Apple Watch is a game changer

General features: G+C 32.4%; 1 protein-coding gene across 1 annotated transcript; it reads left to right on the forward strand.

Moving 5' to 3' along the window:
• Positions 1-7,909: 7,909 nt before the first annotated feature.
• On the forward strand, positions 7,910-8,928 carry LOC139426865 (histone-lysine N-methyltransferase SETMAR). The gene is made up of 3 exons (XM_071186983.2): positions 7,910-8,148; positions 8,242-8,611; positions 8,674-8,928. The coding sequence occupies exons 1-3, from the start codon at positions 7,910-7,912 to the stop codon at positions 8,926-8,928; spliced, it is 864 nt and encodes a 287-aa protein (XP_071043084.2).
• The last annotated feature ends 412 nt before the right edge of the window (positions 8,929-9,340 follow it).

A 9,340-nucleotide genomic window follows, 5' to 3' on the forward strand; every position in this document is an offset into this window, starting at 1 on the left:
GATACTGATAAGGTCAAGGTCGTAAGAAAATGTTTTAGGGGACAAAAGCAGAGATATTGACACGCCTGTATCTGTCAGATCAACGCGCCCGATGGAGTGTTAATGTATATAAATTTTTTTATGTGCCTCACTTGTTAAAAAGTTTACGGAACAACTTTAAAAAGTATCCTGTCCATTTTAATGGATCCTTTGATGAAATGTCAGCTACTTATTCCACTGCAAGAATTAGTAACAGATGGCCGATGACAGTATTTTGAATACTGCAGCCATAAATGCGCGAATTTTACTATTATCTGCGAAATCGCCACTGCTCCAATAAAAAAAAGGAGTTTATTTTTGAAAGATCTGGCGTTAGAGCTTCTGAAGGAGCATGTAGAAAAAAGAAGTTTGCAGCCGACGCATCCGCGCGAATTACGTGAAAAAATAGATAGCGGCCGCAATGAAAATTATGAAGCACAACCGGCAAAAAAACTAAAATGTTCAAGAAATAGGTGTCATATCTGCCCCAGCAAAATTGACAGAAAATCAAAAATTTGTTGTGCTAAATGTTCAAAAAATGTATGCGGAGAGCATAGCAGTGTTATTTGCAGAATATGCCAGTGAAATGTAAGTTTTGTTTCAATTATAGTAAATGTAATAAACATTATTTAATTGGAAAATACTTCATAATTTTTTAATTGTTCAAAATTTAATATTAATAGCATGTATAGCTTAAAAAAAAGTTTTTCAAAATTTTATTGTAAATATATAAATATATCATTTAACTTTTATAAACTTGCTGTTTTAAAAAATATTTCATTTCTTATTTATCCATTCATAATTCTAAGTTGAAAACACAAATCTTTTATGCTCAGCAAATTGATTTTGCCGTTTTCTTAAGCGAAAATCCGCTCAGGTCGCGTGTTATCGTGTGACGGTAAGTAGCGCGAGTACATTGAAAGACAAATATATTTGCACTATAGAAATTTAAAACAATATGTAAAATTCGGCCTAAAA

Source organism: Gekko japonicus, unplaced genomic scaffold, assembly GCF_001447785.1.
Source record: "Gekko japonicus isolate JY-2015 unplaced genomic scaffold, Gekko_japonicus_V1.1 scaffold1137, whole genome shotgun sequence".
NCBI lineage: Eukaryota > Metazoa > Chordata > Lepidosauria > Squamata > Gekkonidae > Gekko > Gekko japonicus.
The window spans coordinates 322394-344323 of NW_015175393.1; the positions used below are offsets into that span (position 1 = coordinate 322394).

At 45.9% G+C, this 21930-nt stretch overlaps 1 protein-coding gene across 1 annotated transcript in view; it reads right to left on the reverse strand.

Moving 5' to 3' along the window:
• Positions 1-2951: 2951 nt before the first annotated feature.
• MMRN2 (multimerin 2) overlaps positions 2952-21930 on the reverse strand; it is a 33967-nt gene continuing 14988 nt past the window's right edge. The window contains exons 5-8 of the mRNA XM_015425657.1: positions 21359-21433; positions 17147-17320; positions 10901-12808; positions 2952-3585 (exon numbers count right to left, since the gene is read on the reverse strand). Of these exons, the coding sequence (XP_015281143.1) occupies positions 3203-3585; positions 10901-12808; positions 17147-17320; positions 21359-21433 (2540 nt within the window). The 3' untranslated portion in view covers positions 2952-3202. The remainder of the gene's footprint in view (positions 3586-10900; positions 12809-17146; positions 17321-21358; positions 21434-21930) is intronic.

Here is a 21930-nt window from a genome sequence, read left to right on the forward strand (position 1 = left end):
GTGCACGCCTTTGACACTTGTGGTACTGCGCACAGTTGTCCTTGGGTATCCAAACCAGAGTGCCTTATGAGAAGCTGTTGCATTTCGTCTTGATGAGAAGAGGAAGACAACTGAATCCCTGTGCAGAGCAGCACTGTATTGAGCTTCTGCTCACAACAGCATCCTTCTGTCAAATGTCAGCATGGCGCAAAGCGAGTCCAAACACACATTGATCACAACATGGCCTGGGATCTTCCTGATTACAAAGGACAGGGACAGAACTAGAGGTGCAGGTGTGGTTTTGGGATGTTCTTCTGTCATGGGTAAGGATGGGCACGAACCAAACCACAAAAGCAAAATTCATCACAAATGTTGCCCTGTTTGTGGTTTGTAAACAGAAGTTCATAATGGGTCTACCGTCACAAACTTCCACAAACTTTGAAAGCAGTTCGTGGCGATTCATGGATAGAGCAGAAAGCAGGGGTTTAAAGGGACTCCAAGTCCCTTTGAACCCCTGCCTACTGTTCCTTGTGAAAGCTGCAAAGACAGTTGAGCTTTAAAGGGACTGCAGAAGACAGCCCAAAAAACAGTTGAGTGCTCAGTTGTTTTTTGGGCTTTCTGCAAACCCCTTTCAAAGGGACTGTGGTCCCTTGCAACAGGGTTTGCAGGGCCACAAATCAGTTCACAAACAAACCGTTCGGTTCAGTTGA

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The Apple Watch unveiled a few hours ago is a game changer. Even if the "iWatch" flops, the voice input function will have a profound effect on lifestyles, finally liberating users from the tedious and clumsy digital (as in fingers) input that has dominated human-device interaction since the advent of the typewriter (actually since the invention of writing). Like the smartphone and the tablet before it, the Apple Watch marks another giant leap in usability, and in turn has the potential to boost adoption of digital financial services. In a best case scenario, mobile payments, digital wealth management services, and biomonitor-based insurance could all reach their long-awaited tipping points and achieve widespread adoption. It should come as no surprise due to Apple's reputation for design, but the fact that the Apple Watch looks like a watch, not a Dick Tracy-era device, will be a major factor in its adoption. The slim form factor and accuracy of the timepiece place the iWatch squarely in the jewelry accessories market as much as in the smart device market. This is a virtual first in the computing industry (it is hard to imagine many people wearing the clunky Samsung Gear as a fashion statement) and its significance in driving demand for the device should not be underestimated. No doubt we will see iWatch shops in the jewelry sections of department stores globally before long.